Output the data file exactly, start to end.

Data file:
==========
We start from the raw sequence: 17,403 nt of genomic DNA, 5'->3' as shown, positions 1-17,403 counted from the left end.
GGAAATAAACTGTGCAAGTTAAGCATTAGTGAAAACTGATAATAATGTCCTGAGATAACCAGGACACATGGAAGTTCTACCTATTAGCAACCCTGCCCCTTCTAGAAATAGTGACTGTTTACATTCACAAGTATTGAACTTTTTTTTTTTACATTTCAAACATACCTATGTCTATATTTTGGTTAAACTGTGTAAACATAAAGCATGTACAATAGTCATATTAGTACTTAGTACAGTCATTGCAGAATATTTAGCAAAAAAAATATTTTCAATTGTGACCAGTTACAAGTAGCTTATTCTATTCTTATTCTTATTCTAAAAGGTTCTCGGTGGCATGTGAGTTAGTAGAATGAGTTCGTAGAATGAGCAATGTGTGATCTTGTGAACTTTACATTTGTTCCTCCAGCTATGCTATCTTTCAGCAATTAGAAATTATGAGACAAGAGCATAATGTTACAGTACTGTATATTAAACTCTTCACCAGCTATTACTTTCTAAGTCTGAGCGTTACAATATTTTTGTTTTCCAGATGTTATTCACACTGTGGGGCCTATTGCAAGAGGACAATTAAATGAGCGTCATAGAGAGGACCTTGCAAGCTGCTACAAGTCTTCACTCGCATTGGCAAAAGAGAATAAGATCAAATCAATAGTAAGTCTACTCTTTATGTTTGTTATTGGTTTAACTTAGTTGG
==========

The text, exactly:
We start from the raw sequence: 17,403 nt of genomic DNA, 5'->3' as shown, positions 1-17,403 counted from the left end.
GGAAATAAACTGTGCAAGTTAAGCATTAGTGAAAACTGATAATAATGTCCTGAGATAACCAGGACACATGGAAGTTCTACCTATTAGCAACCCTGCCCCTTCTAGAAATAGTGACTGTTTACATTCACAAGTATTGAACTTTTTTTTTTTACATTTCAAACATACCTATGTCTATATTTTGGTTAAACTGTGTAAACATAAAGCATGTACAATAGTCATATTAGTACTTAGTACAGTCATTGCAGAATATTTAGCAAAAAAAATATTTTCAATTGTGACCAGTTACAAGTAGCTTATTCTATTCTTATTCTTATTCTAAAAGGTTCTCGGTGGCATGTGAGTTAGTAGAATGAGTTCGTAGAATGAGCAATGTGTGATCTTGTGAACTTTACATTTGTTCCTCCAGCTATGCTATCTTTCAGCAATTAGAAATTATGAGACAAGAGCATAATGTTACAGTACTGTATATTAAACTCTTCACCAGCTATTACTTTCTAAGTCTGAGCGTTACAATATTTTTGTTTTCCAGATGTTATTCACACTGTGGGGCCTATTGCAAGAGGACAATTAAATGAGCGTCATAGAGAGGACCTTGCAAGCTGCTACAAGTCTTCACTCGCATTGGCAAAAGAGAATAAGATCAAATCAATAGTAAGTCTACTCTTTATGTTTGTTATTGGTTTAACTTAGTTGG